Lawrence H. Wells, familiarly known as "Lawrie", emigrated to South Africa with his family as a child in 1920. He matriculated at St John's College in Johannesburg and obtained the BSc (1928) and MSc (1930) degrees in anatomy at the University of the Witwatersrand, Johannesburg, under Professor Raymond Dart. At the same University he was awarded the degrees MB, BCh in 1938, and the DSc in Anatomy in 1946. He began his academic career at Wits in 1926 as a demonstrator, joined the lecturing staff of the Department of Anatomy in 1932, and in 1948 became reader in human palaeontology. In 1951 he moved to the Anatomy Department at Edinburgh University were he was first appointed as senior lecturer in physical anthropology and promoted to reader in 1954. He returned to South Africa in 1956 to take up the chair of anatomy at the University of Cape Town. Wells retired in 1973 but just a year later was back in academic life as acting head of the newly established Department of Anatomy in the University of the Western Cape. From 1975 until the end of his life he was a part-time teacher of anatomy at the Durban Medical School of the University of Natal.
As one of South Africa's leading scientists Wells made major contributions to several scientific disciplines. He began his research career very early, as a nineteen-year old student when, with E.A. Thomas, he wrote a paper on the anomalies of the laryngeal muscles, published in the Journal of Anatomy (1927, Vol. 61, pp. 340-343). Indeed, muscular anomalies and variations proved to be one of Wells' lifelong interests. His impressive MSc thesis was published in the American Journal of Physical Anthropology (1931, Vol. 15, pp. 185-289) under the title "The foot of the South African native". Similarly his DSc thesis dealt with the function and phylogeny of the human leg and foot, and has proved of great value to the treatment of orthopaedic disorders of the lower limbs. He conducted research on southern African populations, particularly the San, which resulted in several noted papers such as the 1938 study "The status of Bushman as revealed by a study of endocranial casts" (South African Journal of Science, Vol. 34, pp. 365-398) and in 1952 "Physical measurements of Northern Bushmen (Man, Vol. 52, pp. 75-98). As an anthropologist he was particularly interested in the people of the Middle and Later Stone Age in southern Africa and published a number of papers on their remains between 1929 and 1972. He described and analysed several important human fossils, for example, from Border Cave (American Journal of Physical Anthropology, 1959, Vol. 8, pp. 241-242) and several from other countries: East London, England (1935); Kabwe, Zambia (1950, with J.D. Clark, K.P. Oakley and J.A.C. McClelland); Singa, Sudan (1951); and Haua Fteah, Libya (1953, with C.B.M. McBurney and J.S. Trevor).
Wells did not exhibit much interest in australopithecine fossils, the study of which made his alma mater famous, and published only a few broad remarks on them. However, he carried out faunal analysis on the extinct fossil mammals contemporaneous with the South African australopithecines, which significantly contributed towards better understanding of australopithecine ecology as well as the dating of several important hominid sites (South African Archaeological Bulletin, 1969, Vol. 24, pp. 93-95). Among others he studied the prehistoric mammalian fauna from the Vaal River beds, from Chelmer (near Bulawayo, Zimbabwe), Kuruman, Barkley West, Makapansgat, Langebaan, and Hopefield in the Western Cape.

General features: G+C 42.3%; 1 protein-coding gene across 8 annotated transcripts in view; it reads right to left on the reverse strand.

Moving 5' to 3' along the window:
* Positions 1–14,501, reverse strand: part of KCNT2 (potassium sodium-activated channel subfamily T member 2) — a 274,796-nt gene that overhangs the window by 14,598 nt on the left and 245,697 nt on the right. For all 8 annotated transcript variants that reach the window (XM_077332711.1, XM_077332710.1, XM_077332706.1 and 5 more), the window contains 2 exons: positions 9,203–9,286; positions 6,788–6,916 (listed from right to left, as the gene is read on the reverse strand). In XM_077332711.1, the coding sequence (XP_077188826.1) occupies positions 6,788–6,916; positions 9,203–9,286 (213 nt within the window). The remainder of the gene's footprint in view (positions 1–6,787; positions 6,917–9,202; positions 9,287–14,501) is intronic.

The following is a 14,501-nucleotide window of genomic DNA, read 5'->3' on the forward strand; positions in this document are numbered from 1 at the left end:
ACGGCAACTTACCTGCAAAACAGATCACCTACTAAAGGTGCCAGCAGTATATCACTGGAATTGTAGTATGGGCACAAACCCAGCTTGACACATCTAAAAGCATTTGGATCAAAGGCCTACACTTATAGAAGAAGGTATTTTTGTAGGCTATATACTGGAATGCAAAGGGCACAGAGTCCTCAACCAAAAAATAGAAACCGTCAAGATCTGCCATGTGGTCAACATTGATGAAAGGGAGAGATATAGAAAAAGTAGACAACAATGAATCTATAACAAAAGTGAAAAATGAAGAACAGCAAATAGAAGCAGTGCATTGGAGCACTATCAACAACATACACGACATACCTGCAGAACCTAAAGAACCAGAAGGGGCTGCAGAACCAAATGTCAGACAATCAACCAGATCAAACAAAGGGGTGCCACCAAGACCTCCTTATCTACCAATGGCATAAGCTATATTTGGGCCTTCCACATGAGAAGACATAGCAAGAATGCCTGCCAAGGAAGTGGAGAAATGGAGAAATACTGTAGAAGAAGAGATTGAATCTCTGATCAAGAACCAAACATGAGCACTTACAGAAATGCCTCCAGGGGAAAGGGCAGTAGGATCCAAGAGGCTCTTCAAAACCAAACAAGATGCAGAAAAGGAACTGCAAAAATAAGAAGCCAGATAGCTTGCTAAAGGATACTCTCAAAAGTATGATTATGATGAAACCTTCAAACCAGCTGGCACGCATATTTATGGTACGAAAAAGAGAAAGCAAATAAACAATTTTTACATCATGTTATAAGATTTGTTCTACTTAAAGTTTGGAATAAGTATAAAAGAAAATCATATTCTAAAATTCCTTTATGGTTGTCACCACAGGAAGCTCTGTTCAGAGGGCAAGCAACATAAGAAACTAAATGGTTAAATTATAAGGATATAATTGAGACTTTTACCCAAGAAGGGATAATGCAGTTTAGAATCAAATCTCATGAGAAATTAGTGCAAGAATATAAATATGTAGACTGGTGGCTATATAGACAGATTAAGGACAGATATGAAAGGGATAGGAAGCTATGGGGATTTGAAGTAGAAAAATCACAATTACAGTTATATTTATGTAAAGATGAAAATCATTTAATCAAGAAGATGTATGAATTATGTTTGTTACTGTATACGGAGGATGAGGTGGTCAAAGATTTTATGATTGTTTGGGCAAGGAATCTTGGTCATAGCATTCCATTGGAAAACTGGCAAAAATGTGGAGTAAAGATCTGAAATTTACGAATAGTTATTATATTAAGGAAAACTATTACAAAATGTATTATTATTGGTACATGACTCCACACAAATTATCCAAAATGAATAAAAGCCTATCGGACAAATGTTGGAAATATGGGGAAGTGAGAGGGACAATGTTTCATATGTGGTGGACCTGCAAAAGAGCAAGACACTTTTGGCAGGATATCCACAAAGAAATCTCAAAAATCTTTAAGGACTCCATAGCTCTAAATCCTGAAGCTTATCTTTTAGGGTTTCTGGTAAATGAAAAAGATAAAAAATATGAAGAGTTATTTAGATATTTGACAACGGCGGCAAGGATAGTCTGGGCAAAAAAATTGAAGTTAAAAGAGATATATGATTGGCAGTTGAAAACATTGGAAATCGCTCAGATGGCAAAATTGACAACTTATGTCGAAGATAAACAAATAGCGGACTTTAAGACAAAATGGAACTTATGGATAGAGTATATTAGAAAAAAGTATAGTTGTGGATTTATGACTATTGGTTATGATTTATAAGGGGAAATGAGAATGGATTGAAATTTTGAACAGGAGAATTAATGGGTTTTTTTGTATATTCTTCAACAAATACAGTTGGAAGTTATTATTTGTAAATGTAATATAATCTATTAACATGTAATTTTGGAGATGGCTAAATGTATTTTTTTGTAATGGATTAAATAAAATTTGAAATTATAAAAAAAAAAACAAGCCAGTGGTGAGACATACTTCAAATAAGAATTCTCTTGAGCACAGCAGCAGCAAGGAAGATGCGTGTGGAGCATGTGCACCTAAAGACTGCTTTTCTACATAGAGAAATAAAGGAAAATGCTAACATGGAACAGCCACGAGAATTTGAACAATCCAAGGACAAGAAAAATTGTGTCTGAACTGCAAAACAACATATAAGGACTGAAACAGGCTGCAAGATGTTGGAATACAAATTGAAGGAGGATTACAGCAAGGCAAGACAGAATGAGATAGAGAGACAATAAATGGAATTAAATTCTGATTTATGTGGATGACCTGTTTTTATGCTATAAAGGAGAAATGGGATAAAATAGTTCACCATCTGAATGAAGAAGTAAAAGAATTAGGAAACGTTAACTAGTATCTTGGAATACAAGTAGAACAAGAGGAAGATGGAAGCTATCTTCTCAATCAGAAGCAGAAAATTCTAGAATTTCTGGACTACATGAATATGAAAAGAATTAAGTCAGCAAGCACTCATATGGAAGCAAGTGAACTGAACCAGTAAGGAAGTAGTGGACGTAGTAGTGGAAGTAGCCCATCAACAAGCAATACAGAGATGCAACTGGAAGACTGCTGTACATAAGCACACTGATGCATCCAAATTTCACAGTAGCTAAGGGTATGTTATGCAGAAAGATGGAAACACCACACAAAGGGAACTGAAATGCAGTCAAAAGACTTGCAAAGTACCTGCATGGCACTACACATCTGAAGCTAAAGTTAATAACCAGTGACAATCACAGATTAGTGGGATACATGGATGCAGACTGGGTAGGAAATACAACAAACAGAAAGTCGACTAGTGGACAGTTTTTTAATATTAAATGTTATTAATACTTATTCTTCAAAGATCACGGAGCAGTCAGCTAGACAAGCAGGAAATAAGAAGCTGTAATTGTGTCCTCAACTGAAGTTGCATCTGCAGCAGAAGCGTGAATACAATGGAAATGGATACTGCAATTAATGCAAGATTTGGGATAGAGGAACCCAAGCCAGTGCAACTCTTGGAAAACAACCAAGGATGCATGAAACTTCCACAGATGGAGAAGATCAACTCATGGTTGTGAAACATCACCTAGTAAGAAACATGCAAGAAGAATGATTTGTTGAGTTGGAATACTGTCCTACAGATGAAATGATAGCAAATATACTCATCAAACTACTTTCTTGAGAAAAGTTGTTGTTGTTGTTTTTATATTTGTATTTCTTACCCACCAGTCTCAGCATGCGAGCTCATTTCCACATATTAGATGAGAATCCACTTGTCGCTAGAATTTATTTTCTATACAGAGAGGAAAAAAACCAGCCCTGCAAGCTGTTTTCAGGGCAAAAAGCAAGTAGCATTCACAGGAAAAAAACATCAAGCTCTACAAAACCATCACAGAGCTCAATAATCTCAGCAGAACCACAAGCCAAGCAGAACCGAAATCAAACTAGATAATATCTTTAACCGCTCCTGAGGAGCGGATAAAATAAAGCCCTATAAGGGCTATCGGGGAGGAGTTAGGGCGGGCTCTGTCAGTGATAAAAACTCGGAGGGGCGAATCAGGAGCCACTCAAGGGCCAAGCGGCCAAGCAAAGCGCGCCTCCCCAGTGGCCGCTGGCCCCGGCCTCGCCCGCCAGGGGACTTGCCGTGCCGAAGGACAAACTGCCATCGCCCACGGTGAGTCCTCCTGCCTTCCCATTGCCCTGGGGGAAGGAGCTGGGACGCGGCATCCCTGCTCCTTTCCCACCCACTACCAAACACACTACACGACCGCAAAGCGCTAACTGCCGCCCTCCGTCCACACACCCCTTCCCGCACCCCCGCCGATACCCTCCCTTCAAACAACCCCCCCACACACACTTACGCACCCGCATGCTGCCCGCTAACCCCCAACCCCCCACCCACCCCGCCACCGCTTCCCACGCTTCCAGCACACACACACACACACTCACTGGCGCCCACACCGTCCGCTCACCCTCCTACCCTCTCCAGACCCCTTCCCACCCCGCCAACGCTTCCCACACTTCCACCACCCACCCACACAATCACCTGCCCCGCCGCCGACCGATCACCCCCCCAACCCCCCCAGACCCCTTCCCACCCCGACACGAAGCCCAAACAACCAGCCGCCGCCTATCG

Through his research into prehistoric South African peoples Wells developed an interest in archaeology, visited most of the archaeological sites in southern Africa, and accumulated a sound knowledge of stone artefacts, pottery and ancient beads. He participated in several archaeological expeditions (to Cathin Park Caves, Vlakkraal, Border Cave, and Wonderwerk Cave) and produced several valuable scientific papers. He was also interested in the history of medicine, a field in which he contributed several shorter papers. During his later years he focussed particularly on the history of medical illustrations of earlier centuries.
Wells executed many administrative and organizational duties. He was President of Section E (Anthropology) of the South African Association for the Advancement of Science in 1940 and again in 1970, and of Section D (Animal Biology) in 1946. He was also honorary editor of the South African Journal of Science from 1949 to 1950, President of the South African Archaeological Society in 1970-1971, and a foundation member of the Anatomical Society of South Africa. His scientific achievements were honored in South Africa and abroad. He was awarded the British Association Medal by the South African Association for the Advancement of Science in 1936, and an Honorary Doctorate in Medicine by the University of the Witwatersrand in 1979. He was elected a Fellow of the Royal Society of South Africa in 1944 and a Fellow of the Royal Society of Edinburgh in 1954.
Wells married Eunice Nicolette (nÃ©e Marais) with whom he had a son and a daughter. His students will remember him for his carefully constructed lectures and wide academic experience, but also for his kindness and concern for all with whom he came in contact, despite a shy and retiring nature.